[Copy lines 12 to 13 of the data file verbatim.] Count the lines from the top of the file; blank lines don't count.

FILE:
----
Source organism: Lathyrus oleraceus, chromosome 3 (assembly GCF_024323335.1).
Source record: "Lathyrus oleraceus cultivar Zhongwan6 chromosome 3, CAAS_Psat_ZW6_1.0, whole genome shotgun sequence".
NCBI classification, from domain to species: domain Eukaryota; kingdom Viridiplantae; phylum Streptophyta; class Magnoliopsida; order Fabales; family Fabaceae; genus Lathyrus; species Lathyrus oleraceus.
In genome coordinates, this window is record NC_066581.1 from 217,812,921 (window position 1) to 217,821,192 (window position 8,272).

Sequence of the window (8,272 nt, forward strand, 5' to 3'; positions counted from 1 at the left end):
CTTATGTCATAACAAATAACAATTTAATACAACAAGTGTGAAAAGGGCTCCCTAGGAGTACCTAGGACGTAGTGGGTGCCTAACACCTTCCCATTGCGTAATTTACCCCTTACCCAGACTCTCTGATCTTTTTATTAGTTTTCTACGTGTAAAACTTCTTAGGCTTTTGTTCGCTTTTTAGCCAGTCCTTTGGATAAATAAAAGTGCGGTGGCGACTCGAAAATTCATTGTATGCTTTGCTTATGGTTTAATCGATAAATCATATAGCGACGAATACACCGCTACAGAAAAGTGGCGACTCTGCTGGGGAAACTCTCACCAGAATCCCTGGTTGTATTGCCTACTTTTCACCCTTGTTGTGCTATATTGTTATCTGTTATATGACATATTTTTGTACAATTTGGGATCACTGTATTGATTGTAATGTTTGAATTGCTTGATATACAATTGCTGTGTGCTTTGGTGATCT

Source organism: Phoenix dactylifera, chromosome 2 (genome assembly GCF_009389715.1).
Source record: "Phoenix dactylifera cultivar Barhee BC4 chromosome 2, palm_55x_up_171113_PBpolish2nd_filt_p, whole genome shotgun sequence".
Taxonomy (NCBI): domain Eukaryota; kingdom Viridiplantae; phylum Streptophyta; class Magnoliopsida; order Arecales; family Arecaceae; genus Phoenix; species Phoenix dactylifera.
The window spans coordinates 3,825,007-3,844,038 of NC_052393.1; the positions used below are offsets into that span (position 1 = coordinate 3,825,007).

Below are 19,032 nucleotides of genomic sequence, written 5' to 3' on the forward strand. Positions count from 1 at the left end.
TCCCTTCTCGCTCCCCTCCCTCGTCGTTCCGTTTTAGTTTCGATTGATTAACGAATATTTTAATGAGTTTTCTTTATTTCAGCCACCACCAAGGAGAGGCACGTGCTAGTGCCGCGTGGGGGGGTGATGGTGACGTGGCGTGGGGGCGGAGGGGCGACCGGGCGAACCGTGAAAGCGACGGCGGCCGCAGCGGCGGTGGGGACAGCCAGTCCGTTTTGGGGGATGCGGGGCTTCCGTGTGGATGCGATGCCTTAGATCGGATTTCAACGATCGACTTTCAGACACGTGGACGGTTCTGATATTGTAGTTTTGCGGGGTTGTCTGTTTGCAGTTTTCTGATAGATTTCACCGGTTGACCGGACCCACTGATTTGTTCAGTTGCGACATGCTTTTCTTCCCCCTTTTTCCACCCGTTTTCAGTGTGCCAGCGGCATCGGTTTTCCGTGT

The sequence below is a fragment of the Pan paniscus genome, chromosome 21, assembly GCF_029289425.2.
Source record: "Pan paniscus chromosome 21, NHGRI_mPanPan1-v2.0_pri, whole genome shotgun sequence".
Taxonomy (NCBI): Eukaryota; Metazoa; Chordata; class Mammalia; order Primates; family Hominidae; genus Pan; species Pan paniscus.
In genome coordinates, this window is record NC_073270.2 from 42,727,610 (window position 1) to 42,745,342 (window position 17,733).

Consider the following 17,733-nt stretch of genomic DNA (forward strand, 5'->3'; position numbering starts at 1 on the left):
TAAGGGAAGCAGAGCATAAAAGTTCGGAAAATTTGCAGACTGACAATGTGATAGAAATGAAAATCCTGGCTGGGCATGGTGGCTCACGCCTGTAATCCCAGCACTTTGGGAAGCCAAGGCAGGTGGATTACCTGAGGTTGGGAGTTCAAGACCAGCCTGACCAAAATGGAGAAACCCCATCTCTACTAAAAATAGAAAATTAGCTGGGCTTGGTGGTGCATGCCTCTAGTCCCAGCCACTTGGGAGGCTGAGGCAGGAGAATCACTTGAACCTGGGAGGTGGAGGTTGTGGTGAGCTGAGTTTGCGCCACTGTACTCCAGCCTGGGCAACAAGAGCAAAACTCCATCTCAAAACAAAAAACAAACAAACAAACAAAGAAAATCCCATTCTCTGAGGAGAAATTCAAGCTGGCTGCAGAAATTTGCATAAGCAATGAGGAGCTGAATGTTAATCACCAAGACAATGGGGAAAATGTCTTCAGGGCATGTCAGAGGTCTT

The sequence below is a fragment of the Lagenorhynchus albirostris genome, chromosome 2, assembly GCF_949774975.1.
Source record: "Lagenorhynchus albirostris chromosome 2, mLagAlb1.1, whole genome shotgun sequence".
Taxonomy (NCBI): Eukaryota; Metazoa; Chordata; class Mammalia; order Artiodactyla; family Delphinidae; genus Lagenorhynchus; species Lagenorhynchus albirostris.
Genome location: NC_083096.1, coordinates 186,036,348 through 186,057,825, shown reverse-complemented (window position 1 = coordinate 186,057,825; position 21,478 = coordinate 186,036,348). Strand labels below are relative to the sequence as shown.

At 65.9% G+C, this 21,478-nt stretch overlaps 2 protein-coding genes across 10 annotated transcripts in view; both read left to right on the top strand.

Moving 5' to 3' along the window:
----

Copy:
TCCCTTCTCGCTCCCCTCCCTCGTCGTTCCGTTTTAGTTTCGATTGATTAACGAATATTTTAATGAGTTTTCTTTATTTCAGCCACCACCAAGGAGAGGCACGTGCTAGTGCCGCGTGGGGGGGTGATGGTGACGTGGCGTGGGGGCGGAGGGGCGACCGGGCGAACCGTGAAAGCGACGGCGGCCGCAGCGGCGGTGGGGACAGCCAGTCCGTTTTGGGGGATGCGGGGCTTCCGTGTGGATGCGATGCCTTAGATCGGATTTCAACGATCGACTTTCAGACACGTGGACGGTTCTGATATTGTAGTTTTGCGGGGTTGTCTGTTTGCAGTTTTCTGATAGATTTCACCGGTTGACCGGACCCACTGATTTGTTCAGTTGCGACATGCTTTTCTTCCCCCTTTTTCCACCCGTTTTCAGTGTGCCAGCGGCATCGGTTTTCCGTGT

The sequence below is a fragment of the Pan paniscus genome, chromosome 21, assembly GCF_029289425.2.